Hopefully, too, more sensible Christians will try to put a brake on these extremists who are bringing their faith into disrepute. As Ruth Gledhill, the Times religion correspondent wrote:
One of the more curious features of the Christian faith is how, in the earliest years of the great Christian martyrs, it thrived under persecution. Britain is today hearing increasingly vociferous and at times vitriolic claims by Church leaders that followers of the faith are being persecuted by employers, liberals, the media and even by the Government with its gay marriage proposals. But it does a great injustice to the early Church martyrs to compare what they suffered to what is being served up today to Christians who believe they have particular knowledge of who is less and more equal in the mind of God.
Increasingly, the term Christian itself is in danger of being associated with intolerance, bigotry and homophobia. None can deny that Christians are being truly persecuted in parts of the Middle East, Africa and other trouble spots in the wider global sphere. But in Britain, surely, if any groups are being truly persecuted these would include, among others, homosexuals, long denied the right to marry, and the right to have their love blessed in the established Church and other faith groups.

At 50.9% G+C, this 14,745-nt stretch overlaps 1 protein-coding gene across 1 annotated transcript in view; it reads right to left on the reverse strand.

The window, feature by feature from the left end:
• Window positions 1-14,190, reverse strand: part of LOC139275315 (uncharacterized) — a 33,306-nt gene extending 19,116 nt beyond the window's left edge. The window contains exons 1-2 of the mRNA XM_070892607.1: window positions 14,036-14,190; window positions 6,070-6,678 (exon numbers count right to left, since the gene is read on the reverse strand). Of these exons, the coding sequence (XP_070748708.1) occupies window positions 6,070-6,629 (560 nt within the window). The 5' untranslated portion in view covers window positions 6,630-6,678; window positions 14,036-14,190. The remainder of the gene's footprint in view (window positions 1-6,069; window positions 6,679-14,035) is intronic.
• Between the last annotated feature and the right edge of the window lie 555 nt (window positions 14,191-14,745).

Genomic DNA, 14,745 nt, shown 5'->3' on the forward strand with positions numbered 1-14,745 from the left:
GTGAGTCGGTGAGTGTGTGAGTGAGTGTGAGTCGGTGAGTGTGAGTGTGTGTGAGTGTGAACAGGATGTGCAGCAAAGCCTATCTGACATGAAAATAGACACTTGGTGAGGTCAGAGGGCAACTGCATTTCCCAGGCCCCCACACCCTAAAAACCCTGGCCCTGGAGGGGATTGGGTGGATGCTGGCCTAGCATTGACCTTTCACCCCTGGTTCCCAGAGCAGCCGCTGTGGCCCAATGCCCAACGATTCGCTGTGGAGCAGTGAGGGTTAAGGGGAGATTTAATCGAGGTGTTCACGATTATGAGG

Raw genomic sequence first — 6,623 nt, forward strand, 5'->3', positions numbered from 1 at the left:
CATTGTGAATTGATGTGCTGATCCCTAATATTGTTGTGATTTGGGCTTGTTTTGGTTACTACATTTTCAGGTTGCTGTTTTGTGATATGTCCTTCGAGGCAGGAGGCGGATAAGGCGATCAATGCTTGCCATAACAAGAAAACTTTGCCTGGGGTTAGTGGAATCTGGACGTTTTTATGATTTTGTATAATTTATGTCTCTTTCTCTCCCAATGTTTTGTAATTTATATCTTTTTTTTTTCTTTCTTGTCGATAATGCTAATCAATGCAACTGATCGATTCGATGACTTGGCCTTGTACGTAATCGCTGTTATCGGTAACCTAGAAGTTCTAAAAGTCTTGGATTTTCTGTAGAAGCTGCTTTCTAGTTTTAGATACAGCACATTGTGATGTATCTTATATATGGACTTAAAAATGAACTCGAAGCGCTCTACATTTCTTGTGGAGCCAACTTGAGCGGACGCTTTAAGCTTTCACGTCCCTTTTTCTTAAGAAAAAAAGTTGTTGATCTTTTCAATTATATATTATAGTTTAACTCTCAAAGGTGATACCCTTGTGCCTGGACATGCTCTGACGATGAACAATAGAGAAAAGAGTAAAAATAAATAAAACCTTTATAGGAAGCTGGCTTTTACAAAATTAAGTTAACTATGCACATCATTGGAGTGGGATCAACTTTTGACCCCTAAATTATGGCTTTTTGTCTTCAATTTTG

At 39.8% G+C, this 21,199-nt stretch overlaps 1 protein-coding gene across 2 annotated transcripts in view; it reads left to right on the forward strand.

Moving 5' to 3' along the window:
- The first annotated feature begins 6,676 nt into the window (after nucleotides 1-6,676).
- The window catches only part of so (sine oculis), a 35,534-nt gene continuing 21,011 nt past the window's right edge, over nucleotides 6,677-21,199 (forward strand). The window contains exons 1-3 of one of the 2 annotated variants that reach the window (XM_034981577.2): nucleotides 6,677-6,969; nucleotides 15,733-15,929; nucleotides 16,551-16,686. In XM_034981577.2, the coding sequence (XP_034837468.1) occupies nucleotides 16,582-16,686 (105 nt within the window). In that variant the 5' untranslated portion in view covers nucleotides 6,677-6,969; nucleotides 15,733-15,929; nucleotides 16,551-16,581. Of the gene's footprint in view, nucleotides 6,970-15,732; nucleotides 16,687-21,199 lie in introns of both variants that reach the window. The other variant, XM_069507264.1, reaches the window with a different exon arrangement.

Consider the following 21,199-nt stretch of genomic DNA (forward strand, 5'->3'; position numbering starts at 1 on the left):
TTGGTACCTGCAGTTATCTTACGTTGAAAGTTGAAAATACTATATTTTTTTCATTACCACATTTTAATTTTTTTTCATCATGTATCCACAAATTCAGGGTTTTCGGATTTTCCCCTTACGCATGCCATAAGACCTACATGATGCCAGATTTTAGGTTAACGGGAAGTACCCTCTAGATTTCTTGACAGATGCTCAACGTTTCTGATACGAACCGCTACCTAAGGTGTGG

In the same newspaper, Alan Wilson, the bishop of Buckingham, took his fellow British Christians to task for their "overblown" claims of persecution. He wrote:
The great human rights charters were an attempt to find a new basis for civilisation after what some saw as the failure of Christendom to prevent two world wars. They reflect basic human values. The lesson of yesterday is that the only ground on which a decent world can be built is tolerance and respect for the rights of all — religious, secular, gay or straight.
It's time to tone down talk about persecution here, so that we do not trivialise the harsh realities of persecution overseas.
We'll say amen to that.